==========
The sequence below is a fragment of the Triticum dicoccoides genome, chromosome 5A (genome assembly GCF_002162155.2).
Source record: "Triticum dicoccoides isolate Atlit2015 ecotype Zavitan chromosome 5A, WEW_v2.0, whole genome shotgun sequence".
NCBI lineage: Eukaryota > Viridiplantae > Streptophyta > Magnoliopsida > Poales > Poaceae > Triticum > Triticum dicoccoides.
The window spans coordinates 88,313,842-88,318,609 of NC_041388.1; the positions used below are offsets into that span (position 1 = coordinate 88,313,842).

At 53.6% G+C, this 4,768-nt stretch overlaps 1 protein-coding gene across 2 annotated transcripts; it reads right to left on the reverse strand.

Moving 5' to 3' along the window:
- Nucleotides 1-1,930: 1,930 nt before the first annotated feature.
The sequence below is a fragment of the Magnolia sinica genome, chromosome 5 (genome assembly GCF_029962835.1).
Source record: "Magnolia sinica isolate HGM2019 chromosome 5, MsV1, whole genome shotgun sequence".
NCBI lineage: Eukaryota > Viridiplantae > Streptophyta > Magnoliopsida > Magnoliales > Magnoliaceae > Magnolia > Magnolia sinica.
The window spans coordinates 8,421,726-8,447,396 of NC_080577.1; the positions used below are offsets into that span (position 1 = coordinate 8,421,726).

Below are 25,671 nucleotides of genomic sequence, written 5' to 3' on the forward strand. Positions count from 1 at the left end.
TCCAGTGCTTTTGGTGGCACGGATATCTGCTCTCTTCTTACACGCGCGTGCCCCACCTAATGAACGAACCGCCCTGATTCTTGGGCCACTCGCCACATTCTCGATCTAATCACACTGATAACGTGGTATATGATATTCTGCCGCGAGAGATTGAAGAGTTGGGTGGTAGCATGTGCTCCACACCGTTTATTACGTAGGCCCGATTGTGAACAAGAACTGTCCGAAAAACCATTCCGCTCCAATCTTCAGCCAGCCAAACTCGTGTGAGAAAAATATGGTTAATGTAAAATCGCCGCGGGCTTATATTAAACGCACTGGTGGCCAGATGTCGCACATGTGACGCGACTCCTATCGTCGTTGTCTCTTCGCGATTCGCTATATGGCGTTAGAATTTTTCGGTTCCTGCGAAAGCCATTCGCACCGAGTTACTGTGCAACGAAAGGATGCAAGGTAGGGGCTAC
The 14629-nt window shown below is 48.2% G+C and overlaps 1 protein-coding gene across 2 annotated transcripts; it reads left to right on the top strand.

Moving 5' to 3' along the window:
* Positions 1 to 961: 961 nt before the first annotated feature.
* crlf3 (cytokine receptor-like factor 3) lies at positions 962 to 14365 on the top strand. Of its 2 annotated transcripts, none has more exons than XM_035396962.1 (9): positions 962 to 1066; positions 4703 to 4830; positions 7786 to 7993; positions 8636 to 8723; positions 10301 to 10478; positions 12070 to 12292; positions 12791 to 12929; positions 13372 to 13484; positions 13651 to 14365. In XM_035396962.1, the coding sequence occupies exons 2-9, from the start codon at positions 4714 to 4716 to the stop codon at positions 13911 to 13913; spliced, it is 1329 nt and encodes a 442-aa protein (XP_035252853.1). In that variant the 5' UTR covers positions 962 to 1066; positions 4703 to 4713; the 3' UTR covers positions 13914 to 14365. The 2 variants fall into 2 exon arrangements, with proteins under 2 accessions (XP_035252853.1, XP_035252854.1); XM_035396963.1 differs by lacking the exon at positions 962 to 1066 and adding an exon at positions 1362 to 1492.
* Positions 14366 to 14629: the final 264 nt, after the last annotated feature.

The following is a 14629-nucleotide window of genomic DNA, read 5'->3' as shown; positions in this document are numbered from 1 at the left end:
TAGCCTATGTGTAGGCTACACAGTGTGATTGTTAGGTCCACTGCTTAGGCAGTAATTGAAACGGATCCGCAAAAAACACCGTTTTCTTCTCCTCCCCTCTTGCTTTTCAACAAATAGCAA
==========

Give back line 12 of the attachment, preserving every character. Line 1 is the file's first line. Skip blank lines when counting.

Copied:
Below are 25,671 nucleotides of genomic sequence, written 5' to 3' on the forward strand. Positions count from 1 at the left end.